More examples? The party capitals of the world (think Ibiza) are only really vibrant, and therefore fun, during the peak season. No use planning to see American democracy in action while you visit Washington, D.C. if the Senate will be in recess during your trip… or for that matter, hoping to do a quick tour of the Capital sites while angry Americans are marching against Trump (I have some personal experience in this area).

One more thing… when there are big events taking place in a city (St. Patrick’s Day in Chicago or Boston; Pride Parade in San Francisco; Cannes Film Festival in the south of France) hotel prices tend to skyrocket. Just another reason to check the events calendar before booking your trip!

Arriving in Chicago for St. Patties… one day after…

Location and General Distance

Sometimes we assume that it will be easy to drive from one city to the next, to catch a quick train, or that we can explore an entire city on foot.

Unfortunately, not all places have Uber (please check this before you visit a foreign country), not all destinations have great (or any) public transport, and sometimes the attractions you really want to see are very far apart. For instance, when I went to Nashville, I really wanted to visit the Bluebird Café and the Grand Ole Opry at night time. But these places are very far from the downtown area, which is where my hotel shuttle was dropping guests. I ended up missing out on the two experiences I most wanted during my stay in the home of Country Music because of this…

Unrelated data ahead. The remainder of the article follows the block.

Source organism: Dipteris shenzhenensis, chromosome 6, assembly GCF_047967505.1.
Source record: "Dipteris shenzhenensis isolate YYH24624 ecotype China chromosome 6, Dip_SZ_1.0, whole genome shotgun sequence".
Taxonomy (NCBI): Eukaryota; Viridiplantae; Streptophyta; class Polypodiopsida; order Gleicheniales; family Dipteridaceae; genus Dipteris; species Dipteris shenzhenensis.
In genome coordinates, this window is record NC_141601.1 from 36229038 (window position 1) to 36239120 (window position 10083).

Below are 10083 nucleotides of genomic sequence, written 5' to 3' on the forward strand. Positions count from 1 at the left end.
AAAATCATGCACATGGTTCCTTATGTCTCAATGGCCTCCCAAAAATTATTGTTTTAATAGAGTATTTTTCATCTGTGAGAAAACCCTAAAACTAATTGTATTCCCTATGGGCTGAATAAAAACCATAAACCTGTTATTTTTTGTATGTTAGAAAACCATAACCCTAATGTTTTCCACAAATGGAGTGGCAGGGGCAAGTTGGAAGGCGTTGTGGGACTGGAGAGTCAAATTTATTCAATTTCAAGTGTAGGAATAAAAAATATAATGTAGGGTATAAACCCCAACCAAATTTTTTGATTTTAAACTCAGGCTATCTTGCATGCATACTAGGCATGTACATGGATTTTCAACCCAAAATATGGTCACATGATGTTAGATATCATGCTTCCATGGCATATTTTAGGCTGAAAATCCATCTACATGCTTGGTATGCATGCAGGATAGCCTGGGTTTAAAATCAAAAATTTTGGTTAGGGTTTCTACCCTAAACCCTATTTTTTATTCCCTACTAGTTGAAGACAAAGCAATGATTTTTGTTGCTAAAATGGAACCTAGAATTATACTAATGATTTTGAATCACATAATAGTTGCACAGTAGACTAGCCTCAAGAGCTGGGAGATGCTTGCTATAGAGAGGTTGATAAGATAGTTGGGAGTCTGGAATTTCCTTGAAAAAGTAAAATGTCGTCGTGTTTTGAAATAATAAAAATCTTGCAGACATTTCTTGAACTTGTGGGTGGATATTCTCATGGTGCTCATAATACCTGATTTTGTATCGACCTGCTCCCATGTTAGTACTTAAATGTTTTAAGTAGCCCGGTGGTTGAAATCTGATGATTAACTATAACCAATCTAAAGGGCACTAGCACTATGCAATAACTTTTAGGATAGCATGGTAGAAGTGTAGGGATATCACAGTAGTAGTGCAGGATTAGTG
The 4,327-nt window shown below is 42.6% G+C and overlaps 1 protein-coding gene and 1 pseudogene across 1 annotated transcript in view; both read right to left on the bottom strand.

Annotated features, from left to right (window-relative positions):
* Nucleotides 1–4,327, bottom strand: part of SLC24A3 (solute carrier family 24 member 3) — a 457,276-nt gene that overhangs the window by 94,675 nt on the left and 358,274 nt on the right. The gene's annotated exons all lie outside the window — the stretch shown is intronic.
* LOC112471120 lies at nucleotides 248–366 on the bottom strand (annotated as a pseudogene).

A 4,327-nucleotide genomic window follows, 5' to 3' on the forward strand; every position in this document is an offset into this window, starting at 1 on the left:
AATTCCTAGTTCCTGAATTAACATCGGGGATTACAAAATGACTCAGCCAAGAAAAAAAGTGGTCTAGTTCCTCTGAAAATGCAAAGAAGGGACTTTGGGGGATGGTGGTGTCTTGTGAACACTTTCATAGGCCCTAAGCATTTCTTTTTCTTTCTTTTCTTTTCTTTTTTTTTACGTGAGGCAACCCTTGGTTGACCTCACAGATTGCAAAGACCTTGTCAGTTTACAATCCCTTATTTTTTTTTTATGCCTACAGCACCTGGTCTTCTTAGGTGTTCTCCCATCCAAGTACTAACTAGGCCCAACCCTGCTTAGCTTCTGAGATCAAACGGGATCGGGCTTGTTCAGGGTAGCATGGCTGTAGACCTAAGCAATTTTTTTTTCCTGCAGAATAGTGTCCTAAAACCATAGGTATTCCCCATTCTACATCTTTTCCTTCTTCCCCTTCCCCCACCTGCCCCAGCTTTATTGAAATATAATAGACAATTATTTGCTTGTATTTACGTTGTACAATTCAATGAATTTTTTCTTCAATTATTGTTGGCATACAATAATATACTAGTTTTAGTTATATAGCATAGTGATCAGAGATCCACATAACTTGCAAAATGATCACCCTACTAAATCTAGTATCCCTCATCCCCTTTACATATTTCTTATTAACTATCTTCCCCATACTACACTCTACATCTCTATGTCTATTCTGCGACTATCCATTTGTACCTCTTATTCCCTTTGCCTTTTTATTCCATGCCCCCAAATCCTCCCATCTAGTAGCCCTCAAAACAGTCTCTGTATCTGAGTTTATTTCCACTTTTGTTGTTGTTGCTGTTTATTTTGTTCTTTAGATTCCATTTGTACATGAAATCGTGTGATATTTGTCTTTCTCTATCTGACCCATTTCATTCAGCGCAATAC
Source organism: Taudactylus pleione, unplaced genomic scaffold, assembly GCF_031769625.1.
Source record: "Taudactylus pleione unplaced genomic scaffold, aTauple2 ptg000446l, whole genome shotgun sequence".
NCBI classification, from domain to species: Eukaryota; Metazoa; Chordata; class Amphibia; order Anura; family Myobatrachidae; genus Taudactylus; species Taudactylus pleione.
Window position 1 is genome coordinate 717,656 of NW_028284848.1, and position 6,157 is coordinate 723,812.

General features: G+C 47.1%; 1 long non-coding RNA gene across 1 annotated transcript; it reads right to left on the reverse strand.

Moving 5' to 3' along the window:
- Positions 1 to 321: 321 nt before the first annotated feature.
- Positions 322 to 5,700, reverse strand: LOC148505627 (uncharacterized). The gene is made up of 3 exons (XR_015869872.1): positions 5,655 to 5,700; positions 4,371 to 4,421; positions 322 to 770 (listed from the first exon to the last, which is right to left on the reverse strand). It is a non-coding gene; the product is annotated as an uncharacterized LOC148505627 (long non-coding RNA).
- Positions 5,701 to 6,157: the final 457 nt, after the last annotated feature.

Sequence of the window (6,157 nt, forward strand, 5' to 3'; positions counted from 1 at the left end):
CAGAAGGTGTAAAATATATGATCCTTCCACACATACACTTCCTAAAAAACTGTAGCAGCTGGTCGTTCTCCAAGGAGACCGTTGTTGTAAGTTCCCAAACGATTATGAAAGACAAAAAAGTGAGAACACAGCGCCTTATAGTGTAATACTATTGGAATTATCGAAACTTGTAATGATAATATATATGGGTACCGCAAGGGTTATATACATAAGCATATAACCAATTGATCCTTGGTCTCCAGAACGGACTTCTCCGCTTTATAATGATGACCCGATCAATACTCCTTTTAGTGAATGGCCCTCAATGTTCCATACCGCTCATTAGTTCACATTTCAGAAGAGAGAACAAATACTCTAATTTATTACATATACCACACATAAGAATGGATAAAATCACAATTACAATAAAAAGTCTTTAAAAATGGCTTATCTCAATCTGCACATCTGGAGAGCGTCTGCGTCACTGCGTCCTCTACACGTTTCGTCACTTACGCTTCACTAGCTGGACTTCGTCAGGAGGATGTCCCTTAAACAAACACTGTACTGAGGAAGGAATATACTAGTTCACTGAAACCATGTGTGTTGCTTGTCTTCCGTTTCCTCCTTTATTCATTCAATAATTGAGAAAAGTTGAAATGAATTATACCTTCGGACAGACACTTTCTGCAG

Another example – Australia is more or less the same size as the U.S. – if you’re in Sydney, Melbourne is literally on the other side of the country! Canada? Same story… you need flights or DAYS if you want to travel from Vancouver to Toronto, as these are on opposite sides of a very large country.

When Uber isn’t really an option… discovering Colombo, Sri Lanka on a tuk-tuk.

Consider your fellow travelers

While traveling on your own brings a whole set of challenges (check out my top tips for solo traveling), so does traveling with someone else, and especially traveling in a group. Make sure you pick a holiday spot that will satisfy everyone from the beach bum to the art aficionado, the history buff to the professional shopper, the jock to the foodie… most importantly, make sure that YOU will be happy as well! You’re paying a lot of money to visit someplace exciting; you should leave feeling like you got everything you wanted from your trip!

Traveling in groups can be tricky… that’s why I usually prefer traveling on my own!

Basically, it comes down to planning… And as a person who detests planning, it’s hard for me to admit. Here’s the best way to do it: choose the time you can go on holiday, and then pick the destination you most want to see. Now, jump online and research all of the things mentioned above. You don’t need to book ridiculously far in advance (though this is the budget-friendly thing to do), or plan a detailed itinerary for each day (unless that’s your thing J), just make sure that you’ll be in the right place at the right time!